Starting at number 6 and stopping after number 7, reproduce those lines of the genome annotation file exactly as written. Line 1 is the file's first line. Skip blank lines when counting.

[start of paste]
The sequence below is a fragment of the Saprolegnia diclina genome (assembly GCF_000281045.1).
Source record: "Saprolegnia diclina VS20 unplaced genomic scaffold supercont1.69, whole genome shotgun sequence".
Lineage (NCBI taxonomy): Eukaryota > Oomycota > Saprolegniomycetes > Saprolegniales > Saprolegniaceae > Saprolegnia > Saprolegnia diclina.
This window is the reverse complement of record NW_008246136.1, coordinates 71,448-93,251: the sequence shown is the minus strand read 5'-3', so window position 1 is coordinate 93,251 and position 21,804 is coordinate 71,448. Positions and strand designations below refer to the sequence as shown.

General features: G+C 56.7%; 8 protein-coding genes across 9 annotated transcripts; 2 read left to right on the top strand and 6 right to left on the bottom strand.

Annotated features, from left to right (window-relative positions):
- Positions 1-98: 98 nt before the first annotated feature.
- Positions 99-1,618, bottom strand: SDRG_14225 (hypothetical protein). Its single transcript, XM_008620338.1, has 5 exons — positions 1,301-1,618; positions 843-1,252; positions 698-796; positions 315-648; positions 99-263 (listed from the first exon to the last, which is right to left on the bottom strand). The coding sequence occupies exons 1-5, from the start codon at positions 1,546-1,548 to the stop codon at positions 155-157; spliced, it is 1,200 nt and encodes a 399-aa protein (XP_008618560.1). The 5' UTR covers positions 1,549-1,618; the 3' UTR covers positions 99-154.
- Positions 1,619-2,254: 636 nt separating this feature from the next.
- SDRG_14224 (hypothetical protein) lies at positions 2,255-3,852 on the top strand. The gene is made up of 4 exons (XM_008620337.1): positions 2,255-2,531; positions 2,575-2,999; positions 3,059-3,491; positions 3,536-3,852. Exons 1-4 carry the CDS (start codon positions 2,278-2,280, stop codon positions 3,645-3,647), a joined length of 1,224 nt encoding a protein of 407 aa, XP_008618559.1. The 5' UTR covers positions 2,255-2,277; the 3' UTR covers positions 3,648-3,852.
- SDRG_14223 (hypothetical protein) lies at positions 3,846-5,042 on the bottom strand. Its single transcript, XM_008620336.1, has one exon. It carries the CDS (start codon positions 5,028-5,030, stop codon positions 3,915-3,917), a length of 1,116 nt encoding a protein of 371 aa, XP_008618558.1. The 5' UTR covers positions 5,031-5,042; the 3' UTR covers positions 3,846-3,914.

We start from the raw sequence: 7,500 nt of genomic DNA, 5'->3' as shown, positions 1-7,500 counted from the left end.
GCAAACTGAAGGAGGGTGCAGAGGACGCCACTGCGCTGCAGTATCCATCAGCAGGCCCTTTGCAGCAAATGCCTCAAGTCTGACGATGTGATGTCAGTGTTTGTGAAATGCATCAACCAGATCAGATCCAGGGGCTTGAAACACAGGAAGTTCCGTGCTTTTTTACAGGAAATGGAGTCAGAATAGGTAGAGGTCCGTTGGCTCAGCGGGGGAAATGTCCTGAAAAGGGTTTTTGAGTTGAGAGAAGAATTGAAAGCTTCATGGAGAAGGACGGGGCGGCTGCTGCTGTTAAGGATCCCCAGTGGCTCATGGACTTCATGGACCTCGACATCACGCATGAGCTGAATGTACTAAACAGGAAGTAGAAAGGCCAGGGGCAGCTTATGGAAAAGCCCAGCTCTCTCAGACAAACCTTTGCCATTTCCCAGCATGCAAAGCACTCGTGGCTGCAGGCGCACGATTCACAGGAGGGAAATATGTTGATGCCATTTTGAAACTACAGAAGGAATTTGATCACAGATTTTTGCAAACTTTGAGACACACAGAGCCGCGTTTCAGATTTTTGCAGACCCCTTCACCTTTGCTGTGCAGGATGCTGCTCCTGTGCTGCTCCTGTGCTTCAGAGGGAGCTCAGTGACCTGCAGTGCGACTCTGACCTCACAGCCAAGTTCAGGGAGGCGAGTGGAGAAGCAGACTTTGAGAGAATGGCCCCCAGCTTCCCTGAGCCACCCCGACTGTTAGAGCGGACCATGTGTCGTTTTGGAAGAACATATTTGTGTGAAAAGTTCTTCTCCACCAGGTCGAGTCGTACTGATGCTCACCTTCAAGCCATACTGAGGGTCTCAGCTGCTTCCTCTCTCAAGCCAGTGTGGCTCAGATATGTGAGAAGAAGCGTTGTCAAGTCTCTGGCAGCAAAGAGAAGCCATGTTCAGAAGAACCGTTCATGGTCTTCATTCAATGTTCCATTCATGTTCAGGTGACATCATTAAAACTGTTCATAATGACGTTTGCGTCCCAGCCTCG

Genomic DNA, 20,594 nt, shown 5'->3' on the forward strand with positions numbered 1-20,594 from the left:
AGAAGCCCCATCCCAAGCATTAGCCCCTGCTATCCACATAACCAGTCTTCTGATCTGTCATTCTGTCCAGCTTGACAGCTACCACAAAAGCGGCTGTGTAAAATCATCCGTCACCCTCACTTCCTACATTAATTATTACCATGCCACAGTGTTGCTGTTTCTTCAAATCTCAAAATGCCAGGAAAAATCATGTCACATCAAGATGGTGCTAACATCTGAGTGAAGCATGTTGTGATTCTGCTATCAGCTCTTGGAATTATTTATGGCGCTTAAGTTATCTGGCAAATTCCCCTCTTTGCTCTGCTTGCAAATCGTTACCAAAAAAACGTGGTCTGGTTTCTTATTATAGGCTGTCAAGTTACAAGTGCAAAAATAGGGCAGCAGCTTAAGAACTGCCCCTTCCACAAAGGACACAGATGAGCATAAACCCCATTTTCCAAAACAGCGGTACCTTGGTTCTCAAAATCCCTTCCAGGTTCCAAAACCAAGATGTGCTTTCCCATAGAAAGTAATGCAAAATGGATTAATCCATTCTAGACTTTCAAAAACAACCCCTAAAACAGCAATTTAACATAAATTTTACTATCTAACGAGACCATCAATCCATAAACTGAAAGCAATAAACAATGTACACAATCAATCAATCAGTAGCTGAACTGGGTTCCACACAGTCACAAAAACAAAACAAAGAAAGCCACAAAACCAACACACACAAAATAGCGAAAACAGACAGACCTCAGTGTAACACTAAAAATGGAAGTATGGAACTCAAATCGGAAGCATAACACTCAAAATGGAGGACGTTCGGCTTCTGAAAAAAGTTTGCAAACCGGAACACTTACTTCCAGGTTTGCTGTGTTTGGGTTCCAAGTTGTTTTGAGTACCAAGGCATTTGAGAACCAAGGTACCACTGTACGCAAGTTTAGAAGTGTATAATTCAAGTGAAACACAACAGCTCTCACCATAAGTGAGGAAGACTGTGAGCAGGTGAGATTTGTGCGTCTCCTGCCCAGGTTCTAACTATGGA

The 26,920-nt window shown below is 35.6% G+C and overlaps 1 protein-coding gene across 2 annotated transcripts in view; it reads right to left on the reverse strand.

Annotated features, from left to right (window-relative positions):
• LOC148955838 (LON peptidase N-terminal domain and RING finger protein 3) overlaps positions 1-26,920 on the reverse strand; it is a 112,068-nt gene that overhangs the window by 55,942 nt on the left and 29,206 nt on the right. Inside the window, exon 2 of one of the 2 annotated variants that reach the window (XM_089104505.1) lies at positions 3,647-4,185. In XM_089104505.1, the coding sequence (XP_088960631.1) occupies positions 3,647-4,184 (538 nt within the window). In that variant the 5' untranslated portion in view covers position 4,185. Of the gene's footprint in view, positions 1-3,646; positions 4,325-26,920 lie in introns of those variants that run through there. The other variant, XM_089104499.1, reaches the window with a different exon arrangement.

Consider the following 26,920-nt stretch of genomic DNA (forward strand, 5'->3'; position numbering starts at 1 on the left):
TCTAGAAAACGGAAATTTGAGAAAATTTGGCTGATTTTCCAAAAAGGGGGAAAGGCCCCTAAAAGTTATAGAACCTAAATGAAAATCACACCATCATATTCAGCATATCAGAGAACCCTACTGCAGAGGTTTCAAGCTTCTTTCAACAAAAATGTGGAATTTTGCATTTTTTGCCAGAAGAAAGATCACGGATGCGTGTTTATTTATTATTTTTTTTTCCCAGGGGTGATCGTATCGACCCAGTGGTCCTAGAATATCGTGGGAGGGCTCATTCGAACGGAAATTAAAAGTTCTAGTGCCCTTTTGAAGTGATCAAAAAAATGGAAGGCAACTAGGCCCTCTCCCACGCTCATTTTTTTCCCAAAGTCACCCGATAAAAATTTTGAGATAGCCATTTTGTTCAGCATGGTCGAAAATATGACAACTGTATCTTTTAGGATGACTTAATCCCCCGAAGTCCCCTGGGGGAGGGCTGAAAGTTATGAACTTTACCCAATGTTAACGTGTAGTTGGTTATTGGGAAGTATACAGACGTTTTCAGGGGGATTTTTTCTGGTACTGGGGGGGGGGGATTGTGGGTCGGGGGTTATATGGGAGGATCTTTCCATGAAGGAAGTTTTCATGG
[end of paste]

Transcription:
Annotated features, from left to right (window-relative positions):
- Positions 1-98: 98 nt before the first annotated feature.